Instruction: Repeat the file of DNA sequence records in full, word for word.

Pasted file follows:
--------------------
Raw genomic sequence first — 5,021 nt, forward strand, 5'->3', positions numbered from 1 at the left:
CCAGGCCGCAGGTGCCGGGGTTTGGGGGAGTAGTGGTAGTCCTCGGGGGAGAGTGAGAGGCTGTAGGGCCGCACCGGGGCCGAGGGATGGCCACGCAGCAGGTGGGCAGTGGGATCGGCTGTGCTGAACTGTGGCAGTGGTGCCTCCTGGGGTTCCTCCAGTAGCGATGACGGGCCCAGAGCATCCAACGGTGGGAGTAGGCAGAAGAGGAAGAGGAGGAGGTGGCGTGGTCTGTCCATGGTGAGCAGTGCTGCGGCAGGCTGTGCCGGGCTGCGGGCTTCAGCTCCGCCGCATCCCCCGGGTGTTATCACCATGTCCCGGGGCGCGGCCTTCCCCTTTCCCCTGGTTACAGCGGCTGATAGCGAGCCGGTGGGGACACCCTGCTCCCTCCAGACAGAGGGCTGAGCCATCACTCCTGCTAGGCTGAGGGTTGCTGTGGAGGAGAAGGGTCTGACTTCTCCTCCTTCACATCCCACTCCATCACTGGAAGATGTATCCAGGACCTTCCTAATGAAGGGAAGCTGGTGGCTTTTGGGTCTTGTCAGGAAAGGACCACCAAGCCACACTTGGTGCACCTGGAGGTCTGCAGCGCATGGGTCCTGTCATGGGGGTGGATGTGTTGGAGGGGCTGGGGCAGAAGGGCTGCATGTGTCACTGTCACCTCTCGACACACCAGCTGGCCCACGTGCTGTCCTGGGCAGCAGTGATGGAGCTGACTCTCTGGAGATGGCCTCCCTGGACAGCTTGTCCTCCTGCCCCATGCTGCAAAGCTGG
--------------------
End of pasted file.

Raw genomic sequence first — 5,021 nt, forward strand, 5'->3', positions numbered from 1 at the left:
CCAGGCCGCAGGTGCCGGGGTTTGGGGGAGTAGTGGTAGTCCTCGGGGGAGAGTGAGAGGCTGTAGGGCCGCACCGGGGCCGAGGGATGGCCACGCAGCAGGTGGGCAGTGGGATCGGCTGTGCTGAACTGTGGCAGTGGTGCCTCCTGGGGTTCCTCCAGTAGCGATGACGGGCCCAGAGCATCCAACGGTGGGAGTAGGCAGAAGAGGAAGAGGAGGAGGTGGCGTGGTCTGTCCATGGTGAGCAGTGCTGCGGCAGGCTGTGCCGGGCTGCGGGCTTCAGCTCCGCCGCATCCCCCGGGTGTTATCACCATGTCCCGGGGCGCGGCCTTCCCCTTTCCCCTGGTTACAGCGGCTGATAGCGAGCCGGTGGGGACACCCTGCTCCCTCCAGACAGAGGGCTGAGCCATCACTCCTGCTAGGCTGAGGGTTGCTGTGGAGGAGAAGGGTCTGACTTCTCCTCCTTCACATCCCACTCCATCACTGGAAGATGTATCCAGGACCTTCCTAATGAAGGGAAGCTGGTGGCTTTTGGGTCTTGTCAGGAAAGGACCACCAAGCCACACTTGGTGCACCTGGAGGTCTGCAGCGCATGGGTCCTGTCATGGGGGTGGATGTGTTGGAGGGGCTGGGGCAGAAGGGCTGCATGTGTCACTGTCACCTCTCGACACACCAGCTGGCCCACGTGCTGTCCTGGGCAGCAGTGATGGAGCTGACTCTCTGGAGATGGCCTCCCTGGACAGCTTGTCCTCCTGCCCCATGCTGCAAAGCTGG